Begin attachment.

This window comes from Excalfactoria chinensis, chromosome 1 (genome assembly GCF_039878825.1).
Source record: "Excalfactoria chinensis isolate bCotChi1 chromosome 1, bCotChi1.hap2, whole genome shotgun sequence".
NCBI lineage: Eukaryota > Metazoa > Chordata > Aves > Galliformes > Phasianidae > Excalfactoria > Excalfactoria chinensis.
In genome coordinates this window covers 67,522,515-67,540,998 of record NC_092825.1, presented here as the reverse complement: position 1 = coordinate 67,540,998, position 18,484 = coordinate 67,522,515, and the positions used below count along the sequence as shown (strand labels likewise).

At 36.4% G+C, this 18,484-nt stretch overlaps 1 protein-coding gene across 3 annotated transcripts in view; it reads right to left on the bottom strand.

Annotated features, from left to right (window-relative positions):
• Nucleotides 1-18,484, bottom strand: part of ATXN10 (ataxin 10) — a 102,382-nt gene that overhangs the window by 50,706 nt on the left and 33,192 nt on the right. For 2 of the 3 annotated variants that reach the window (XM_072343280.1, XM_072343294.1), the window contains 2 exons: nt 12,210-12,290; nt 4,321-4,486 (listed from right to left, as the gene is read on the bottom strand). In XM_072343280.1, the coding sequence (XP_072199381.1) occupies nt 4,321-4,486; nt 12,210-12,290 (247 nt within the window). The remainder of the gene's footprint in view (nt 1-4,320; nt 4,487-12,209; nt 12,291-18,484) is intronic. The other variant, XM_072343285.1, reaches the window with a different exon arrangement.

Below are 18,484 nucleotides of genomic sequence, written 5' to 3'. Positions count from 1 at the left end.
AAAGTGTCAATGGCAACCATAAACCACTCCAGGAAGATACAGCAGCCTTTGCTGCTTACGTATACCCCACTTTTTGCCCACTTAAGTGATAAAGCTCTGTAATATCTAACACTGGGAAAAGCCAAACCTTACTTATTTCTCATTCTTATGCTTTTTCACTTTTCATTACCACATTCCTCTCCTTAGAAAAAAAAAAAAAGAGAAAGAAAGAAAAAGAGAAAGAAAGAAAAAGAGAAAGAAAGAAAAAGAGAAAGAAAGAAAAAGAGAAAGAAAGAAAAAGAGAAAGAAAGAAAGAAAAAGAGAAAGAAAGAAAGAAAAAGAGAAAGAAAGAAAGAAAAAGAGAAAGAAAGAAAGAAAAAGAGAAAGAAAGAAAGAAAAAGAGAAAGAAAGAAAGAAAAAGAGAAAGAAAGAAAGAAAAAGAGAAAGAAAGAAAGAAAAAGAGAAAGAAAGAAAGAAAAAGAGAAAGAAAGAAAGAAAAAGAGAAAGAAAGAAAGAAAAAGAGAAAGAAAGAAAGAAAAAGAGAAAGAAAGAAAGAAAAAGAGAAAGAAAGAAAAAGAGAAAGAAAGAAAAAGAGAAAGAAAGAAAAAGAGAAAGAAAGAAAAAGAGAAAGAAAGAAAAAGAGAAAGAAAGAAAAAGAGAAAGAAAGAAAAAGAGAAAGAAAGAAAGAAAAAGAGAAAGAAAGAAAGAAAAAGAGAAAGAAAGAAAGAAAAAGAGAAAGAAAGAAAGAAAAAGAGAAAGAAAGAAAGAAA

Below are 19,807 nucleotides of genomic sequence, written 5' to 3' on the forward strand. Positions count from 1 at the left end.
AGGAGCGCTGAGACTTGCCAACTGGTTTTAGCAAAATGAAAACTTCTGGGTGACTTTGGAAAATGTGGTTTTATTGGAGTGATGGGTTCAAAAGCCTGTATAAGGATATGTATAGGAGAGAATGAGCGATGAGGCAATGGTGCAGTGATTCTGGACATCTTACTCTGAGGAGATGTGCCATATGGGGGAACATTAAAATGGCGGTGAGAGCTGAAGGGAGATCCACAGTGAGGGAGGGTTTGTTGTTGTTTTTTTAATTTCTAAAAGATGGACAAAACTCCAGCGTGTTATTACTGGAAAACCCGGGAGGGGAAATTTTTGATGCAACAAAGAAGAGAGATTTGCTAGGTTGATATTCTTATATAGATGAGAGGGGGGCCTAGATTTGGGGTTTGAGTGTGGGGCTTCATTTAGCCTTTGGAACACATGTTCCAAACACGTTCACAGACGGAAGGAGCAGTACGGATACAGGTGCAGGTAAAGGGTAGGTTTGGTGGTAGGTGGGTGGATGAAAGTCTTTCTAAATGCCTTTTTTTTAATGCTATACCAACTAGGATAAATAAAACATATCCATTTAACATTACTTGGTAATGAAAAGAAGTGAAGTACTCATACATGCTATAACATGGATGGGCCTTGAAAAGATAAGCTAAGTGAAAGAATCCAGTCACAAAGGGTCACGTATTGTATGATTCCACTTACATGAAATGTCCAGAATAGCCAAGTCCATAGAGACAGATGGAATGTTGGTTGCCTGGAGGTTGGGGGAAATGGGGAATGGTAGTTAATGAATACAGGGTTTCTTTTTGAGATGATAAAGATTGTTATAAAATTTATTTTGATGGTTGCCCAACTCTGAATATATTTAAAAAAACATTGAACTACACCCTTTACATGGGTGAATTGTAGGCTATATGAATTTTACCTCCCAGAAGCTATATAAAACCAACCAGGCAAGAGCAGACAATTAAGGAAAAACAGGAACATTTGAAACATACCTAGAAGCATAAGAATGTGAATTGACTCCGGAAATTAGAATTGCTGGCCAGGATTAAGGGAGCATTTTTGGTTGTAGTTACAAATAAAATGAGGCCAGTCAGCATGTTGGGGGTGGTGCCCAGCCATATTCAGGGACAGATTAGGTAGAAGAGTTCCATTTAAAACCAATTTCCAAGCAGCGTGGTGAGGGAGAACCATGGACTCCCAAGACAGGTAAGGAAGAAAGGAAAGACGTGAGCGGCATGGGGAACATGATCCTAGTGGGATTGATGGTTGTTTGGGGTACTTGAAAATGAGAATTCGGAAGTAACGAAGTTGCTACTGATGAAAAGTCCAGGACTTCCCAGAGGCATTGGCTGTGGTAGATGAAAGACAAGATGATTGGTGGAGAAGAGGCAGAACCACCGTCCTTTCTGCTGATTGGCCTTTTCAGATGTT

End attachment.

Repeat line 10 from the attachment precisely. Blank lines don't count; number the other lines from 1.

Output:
Below are 19,807 nucleotides of genomic sequence, written 5' to 3' on the forward strand. Positions count from 1 at the left end.